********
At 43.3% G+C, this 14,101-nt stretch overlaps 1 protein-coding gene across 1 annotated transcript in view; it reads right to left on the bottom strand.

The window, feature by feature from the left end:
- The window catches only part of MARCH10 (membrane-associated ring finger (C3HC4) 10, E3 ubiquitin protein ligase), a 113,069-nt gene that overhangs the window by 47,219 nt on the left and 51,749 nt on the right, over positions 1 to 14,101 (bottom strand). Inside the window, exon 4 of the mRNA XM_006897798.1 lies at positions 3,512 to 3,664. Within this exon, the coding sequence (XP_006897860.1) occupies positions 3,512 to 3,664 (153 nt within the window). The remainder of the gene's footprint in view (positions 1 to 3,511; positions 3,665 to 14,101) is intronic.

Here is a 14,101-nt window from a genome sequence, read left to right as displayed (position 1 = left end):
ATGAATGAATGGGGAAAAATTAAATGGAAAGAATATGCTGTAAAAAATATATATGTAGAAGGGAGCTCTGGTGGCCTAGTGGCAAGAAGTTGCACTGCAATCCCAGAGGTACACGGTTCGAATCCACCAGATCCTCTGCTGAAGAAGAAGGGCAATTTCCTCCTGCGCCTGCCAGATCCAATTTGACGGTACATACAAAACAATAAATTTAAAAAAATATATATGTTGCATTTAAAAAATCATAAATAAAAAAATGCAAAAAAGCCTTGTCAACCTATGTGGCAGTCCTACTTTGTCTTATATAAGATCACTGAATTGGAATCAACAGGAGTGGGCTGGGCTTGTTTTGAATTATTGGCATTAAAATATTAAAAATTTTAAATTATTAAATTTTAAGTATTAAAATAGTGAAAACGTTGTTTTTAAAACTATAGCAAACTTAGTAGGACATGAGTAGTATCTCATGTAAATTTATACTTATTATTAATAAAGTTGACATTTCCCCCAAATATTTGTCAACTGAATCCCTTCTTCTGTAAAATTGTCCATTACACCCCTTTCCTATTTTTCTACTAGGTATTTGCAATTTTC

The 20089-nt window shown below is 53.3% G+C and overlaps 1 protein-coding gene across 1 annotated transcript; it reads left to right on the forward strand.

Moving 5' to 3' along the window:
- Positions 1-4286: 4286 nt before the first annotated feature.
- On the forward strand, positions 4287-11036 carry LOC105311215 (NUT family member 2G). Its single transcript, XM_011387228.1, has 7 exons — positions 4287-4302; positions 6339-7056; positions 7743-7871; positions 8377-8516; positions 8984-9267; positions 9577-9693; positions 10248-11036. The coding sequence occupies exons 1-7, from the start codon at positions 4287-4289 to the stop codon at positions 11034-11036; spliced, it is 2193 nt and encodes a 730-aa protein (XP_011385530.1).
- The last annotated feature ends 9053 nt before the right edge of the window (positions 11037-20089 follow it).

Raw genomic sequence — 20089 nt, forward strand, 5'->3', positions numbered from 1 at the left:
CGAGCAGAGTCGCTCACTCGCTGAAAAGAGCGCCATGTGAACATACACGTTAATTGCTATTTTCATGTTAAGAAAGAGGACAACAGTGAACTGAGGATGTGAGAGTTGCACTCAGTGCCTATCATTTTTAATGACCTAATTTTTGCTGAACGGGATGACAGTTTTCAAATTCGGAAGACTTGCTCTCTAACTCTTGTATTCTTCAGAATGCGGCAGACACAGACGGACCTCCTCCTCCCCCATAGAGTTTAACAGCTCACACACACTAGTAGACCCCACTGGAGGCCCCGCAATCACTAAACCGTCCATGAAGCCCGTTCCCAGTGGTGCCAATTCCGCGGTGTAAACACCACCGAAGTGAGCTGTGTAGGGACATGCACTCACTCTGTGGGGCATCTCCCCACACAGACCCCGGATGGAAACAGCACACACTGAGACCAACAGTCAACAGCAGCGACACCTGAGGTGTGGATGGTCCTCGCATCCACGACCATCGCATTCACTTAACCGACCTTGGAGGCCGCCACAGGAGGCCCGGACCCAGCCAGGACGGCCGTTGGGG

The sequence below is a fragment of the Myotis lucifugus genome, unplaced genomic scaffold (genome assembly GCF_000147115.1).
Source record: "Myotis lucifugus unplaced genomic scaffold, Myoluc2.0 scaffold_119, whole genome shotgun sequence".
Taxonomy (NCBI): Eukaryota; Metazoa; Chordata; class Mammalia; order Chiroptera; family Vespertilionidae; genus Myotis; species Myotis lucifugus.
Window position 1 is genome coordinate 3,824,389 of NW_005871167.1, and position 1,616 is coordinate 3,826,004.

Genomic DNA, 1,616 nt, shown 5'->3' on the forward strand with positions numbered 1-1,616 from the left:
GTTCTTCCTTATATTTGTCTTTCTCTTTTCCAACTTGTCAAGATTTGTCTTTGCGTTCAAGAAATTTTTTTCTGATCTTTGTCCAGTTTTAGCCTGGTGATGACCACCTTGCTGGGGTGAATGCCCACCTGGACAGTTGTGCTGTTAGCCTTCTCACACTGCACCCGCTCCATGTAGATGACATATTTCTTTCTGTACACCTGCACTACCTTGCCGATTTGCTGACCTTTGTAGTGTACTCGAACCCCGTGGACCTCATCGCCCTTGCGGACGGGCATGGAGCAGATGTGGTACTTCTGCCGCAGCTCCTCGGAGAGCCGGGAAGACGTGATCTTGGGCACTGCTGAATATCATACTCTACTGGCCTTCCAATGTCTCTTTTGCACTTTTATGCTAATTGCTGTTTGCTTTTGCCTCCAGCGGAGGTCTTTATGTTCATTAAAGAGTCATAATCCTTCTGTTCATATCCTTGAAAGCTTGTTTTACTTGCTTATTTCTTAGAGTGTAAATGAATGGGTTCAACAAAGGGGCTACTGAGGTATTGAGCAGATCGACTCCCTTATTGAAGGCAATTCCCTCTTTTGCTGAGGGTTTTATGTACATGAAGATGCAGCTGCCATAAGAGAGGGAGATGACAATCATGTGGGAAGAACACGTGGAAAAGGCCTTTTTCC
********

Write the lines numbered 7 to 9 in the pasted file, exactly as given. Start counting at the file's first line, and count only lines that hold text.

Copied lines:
Moving 5' to 3' along the window:
- Positions 1-4286: 4286 nt before the first annotated feature.
- On the forward strand, positions 4287-11036 carry LOC105311215 (NUT family member 2G). Its single transcript, XM_011387228.1, has 7 exons — positions 4287-4302; positions 6339-7056; positions 7743-7871; positions 8377-8516; positions 8984-9267; positions 9577-9693; positions 10248-11036. The coding sequence occupies exons 1-7, from the start codon at positions 4287-4289 to the stop codon at positions 11034-11036; spliced, it is 2193 nt and encodes a 730-aa protein (XP_011385530.1).